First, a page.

Member Case Study: Preventing Degenerative Processes in the Spine due to Running/Biking

author : AMSSM
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Is there any current literature or recommendations on this subject, and when do you know it's time to stop activities like running before the damage is done or worsened?

Question from umbach

Ok, it has been said that many over the age of thirty have some degree of degenerative changes in their spine (specifically lumbar) and any activity that causes extreme axial loading (i.e. running, squats) should be avoided. So, is there any current literature or recommendations on this subject, and when do you know it's time to stop activities like running before the damage is done or worsened? I'm speaking from someone who currently has no back problems and has turned to the tri lifestyle to get and stay healthy for a long time.

Answer

Your concerns are certainly legitimate for someone who runs and bikes a lot.

The degree of repetitive motion and pounding to the lower back during running is unparalleled by any other sport or activity. During running the feet strike the ground anywhere from 800 to 2,000 times per mile depending on the runner's stride length and pace. the impact generated on the heel is three times that of walking and may exceed 450 pounds at the point of heel strike. This repetitive ground force is transmitted to the spine producing compression, loading and wear and tear on the muscles, bones, joints, ligaments and certainly discs.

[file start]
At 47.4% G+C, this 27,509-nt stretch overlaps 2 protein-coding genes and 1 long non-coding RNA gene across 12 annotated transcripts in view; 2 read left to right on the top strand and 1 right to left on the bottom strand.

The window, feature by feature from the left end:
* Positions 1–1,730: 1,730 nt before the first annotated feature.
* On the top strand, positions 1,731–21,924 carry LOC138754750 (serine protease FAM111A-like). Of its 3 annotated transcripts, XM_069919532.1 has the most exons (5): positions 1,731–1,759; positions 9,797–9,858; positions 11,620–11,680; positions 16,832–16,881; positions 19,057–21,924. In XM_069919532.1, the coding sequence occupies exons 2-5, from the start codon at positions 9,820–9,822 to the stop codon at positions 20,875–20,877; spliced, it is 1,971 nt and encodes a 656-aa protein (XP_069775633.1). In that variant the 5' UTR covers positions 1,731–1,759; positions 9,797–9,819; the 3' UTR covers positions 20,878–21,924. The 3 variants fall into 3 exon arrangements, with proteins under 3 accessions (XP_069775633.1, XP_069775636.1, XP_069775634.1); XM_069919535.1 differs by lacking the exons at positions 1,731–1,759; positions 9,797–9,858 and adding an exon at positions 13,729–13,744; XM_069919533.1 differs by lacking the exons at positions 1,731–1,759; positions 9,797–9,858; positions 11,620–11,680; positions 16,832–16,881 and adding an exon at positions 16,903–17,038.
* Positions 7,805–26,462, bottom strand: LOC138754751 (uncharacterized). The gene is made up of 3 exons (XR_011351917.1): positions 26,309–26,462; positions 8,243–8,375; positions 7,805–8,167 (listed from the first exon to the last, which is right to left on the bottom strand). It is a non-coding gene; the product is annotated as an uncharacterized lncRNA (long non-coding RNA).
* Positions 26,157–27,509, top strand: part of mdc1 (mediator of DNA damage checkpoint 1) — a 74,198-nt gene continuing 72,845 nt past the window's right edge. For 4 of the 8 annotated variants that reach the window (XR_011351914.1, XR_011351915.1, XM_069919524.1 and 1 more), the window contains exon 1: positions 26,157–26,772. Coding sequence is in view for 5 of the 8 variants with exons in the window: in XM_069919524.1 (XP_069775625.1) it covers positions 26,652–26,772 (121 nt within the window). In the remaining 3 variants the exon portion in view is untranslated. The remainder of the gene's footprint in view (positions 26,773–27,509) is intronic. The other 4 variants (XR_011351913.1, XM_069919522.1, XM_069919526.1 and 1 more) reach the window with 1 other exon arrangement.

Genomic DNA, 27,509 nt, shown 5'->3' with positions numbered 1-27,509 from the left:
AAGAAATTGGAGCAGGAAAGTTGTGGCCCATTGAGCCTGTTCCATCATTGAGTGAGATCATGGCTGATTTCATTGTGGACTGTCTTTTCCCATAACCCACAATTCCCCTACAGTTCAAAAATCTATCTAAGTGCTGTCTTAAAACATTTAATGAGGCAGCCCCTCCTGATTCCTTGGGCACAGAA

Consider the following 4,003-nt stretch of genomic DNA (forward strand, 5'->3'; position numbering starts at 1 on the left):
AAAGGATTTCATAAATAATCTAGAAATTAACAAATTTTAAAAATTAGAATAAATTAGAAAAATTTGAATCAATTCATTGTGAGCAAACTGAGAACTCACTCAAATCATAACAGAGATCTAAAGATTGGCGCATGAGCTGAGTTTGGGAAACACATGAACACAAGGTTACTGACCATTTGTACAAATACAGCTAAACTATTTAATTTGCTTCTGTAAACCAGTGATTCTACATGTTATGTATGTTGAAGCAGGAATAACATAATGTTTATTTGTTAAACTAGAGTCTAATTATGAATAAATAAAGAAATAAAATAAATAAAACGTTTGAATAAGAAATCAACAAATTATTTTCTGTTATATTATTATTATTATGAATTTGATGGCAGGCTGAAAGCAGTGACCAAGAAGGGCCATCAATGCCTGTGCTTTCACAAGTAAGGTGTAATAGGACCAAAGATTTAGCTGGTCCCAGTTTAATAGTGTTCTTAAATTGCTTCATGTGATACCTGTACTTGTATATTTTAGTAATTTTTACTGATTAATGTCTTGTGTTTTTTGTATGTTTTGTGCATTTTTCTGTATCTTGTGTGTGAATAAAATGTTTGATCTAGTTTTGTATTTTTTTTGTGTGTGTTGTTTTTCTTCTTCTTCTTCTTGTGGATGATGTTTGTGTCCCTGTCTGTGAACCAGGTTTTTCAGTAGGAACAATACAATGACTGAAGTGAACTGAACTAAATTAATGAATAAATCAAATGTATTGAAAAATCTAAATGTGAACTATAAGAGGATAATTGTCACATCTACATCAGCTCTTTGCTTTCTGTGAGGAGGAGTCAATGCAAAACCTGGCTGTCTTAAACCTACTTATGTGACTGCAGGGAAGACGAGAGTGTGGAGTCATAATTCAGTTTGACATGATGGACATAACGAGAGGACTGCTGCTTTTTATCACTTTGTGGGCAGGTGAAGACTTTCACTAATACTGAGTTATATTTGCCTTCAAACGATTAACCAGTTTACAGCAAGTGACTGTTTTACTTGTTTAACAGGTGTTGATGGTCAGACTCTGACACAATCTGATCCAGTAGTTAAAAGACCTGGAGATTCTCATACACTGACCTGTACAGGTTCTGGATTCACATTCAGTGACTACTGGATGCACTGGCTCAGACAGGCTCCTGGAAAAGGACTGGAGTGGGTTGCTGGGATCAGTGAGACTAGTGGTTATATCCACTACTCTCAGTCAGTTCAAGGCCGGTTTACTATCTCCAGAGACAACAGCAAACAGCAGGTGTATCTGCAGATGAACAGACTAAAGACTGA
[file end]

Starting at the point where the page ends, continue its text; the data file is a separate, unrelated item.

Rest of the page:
A study was performed by a physical therapist named T. White to determine the compressive effects of long distance running on vertebral discs. The study revealed, that despite the natural curves of the spine absorbing a lot of the compressive forces, a greater amount of disc height was lost during one hour of running than during 71/2 hours of inactivity. Of course a triathlete isn't going to spend 7 1/2 hours inactive unless they are sleeping. The only problem with this study is that it doesn't address whether the disc height returns to normal after running or during inactivity.

Recommendations include doing anything to reduce ground forces on heel strike and that, in turn, will decrease wear and tear on the spine. Purchase shoes with greater shock absorption of the inner and outer soles as well as running on surfaces that are more forgiving such as rubberized tracks, grass, even clay and asphalt which are preferable to concrete. Varying the terrain itself will decrease stresses to the spine by changing those areas affected. Uphill running should be avoided if you have a disc injury because this increases forward flexion and disc compression. Running in a pool is the ultimate in reducing ground forces. It is also extremely important to maintain good spinal and hamstring flexibility.

A famous running coach once said that runners are "Cardiovascular wonders and orthopedic wrecks." Something to keep in mind as you set out for your morning run.

Hope this answers your questions.


Sincerely,

Doug Borkowski MD
Riverdale, New Jersey

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date: July 17, 2005

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The American Medical Society for Sports Medicine (AMSSM) was formed in 1991 to fill a void that has existed in sports medicine from its earliest beginnings. The founders most recognized and expert sports medicine specialists realized that while there are several physician organizations which support sports medicine, there has not been a forum specific for primary care non-surgical sports medicine physicians.

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The American Medical Society for Sports Medicine (AMSSM) was formed in 1991 to fill a void that has existed in sports medicine from its earliest beginnings. The founders most recognized and expert sports medicine specialists realized that while there are several physician organizations which support sports medicine, there has not been a forum specific for primary care non-surgical sports medicine physicians.

FIND A SPORTS MEDICINE DOCTOR

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